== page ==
Band Leader Kay Kyser wants to take a holiday, but his publicist Charlotte has promised that he'll give a concert for defense plant workers. Due to the fact that his vocalist has quit to ...
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Band Leader Kay Kyser wants to take a holiday, but his publicist Charlotte has promised that he'll give a concert for defense plant workers. Due to the fact that his vocalist has quit to get married, the plant owner's daughter Julie sings instead. But Kay dislikes her idea of joining the band. Written by
Stephan Eichenberg <email@example.com>
In the film's plot, Georgia Carroll (playing herself) threatens to leave the Kay Kyser band to marry a servicemember, thereby forcing him to hire a replacement. In real life, after replacing Ginny Simms in Kyser's band, Carroll did indeed get married - to Kay Kyser. See more »
I like neither Kyser's screen persona nor his bland style of swing, so wouldn't ever recommend going to a film to see him. But he sometimes had a talent for pepping up his films with good specialty acts.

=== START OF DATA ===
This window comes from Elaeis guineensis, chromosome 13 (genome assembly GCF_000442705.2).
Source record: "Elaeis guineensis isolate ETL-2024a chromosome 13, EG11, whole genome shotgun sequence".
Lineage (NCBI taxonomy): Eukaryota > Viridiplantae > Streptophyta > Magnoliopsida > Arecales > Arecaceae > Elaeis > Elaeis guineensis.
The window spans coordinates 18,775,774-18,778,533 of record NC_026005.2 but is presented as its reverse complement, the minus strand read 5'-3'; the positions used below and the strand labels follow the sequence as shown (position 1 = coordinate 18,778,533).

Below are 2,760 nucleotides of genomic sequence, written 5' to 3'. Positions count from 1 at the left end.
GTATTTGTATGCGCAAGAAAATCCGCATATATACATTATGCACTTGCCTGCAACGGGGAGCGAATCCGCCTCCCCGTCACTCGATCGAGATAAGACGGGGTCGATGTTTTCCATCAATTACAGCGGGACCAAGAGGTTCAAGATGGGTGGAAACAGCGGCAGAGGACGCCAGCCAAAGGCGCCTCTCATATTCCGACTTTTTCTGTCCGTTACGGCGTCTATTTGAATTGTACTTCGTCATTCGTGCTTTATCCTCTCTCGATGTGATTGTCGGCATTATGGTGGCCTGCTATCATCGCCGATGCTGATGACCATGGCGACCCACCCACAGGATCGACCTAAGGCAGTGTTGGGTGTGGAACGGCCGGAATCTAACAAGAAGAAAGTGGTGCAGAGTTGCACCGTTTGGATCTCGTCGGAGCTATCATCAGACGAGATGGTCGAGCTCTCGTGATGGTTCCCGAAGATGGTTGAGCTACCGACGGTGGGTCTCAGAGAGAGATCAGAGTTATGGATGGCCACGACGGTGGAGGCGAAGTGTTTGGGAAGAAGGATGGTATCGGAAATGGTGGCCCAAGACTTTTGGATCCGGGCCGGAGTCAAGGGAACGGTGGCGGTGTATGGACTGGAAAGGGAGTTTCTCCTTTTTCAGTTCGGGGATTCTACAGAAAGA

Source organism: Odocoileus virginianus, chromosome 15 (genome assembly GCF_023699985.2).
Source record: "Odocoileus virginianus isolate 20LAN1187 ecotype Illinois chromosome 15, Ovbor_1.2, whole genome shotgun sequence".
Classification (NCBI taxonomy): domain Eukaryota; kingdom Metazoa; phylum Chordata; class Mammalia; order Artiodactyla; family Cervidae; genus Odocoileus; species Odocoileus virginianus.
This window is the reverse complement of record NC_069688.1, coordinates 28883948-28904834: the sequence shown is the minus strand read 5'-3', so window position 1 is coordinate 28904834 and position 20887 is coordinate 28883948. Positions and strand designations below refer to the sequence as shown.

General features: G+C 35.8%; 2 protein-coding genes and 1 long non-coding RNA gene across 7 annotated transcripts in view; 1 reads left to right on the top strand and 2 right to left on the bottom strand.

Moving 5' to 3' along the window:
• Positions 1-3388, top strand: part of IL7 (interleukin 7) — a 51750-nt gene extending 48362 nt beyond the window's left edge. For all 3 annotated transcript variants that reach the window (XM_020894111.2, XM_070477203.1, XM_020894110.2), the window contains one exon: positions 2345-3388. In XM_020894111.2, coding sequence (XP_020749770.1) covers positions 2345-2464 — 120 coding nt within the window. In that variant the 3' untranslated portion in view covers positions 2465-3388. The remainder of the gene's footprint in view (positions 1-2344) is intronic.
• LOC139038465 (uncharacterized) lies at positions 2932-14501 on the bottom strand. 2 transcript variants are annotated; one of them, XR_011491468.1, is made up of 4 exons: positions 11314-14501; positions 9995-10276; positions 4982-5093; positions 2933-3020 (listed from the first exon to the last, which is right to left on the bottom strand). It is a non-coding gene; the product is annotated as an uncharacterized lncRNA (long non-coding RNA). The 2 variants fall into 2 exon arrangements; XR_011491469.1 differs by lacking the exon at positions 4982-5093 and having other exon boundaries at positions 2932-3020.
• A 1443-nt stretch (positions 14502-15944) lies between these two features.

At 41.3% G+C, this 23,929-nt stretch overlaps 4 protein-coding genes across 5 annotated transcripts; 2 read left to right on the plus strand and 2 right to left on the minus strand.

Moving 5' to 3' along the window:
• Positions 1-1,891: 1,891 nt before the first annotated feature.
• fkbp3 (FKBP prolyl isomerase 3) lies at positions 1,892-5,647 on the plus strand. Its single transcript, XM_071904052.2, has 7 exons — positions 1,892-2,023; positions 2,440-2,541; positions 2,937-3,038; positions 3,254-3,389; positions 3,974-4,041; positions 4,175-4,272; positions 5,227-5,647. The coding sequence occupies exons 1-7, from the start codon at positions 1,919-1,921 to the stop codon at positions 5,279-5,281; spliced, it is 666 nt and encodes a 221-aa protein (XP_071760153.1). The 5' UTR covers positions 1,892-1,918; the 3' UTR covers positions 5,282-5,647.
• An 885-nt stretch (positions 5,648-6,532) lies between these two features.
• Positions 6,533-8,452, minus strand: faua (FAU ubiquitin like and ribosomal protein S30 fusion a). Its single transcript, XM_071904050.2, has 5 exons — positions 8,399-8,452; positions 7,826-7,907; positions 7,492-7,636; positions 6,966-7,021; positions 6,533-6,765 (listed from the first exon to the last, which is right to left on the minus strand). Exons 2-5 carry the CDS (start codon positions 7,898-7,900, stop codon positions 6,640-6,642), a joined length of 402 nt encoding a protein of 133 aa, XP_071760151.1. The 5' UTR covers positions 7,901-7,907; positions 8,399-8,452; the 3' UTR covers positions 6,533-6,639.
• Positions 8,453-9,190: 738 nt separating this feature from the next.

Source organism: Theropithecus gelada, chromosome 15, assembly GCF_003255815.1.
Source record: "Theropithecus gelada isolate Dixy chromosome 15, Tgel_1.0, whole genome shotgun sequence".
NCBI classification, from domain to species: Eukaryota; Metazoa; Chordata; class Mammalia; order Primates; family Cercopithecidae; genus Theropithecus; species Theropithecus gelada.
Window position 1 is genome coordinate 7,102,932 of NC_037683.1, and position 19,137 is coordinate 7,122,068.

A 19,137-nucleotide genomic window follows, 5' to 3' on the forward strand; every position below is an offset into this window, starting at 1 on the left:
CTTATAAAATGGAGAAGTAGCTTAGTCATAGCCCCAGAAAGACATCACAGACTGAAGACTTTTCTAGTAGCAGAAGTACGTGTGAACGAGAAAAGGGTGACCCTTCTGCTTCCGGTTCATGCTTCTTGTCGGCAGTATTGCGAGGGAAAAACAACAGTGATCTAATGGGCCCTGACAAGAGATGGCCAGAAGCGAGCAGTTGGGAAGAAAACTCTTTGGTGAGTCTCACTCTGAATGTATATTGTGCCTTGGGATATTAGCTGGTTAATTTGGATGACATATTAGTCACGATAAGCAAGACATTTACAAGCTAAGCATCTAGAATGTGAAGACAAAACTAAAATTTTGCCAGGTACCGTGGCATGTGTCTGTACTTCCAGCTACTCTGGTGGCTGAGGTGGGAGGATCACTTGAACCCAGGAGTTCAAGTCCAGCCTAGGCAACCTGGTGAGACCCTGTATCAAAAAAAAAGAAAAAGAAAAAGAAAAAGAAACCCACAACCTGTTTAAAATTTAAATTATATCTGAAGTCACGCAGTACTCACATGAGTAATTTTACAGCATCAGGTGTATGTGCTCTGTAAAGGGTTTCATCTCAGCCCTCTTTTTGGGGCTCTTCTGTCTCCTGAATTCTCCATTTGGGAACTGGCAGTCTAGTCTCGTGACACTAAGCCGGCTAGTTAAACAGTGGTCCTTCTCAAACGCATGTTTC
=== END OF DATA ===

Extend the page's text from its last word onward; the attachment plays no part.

The show-stopper in this film is the "Mr. Beebe" number, featuring Harold Nicholas (without brother Fayard), supported by a number of other top black singers and dancers including The Four Step Brothers, Marie Bryant, June Richmond, and others I can't identify. Kyser's band with Ann Miller singing briefly introduce the number, then leave the set - typical for the era, the scene was clearly designed so that the black performers could be edited out when the film was shown in the south.
The disappointment is that all that talent, including Ann Miller, is given very little footage to show their stuff. Miller's only tap number is hacked by some dialog. Harold Nicholas is brilliant, but the other singers and dancers in the number only get to do quick cameos.
The Kyser personnel do get to do a couple of other cute numbers. Significantly, these occur informally, when Kyser isn't directing or arranging them.
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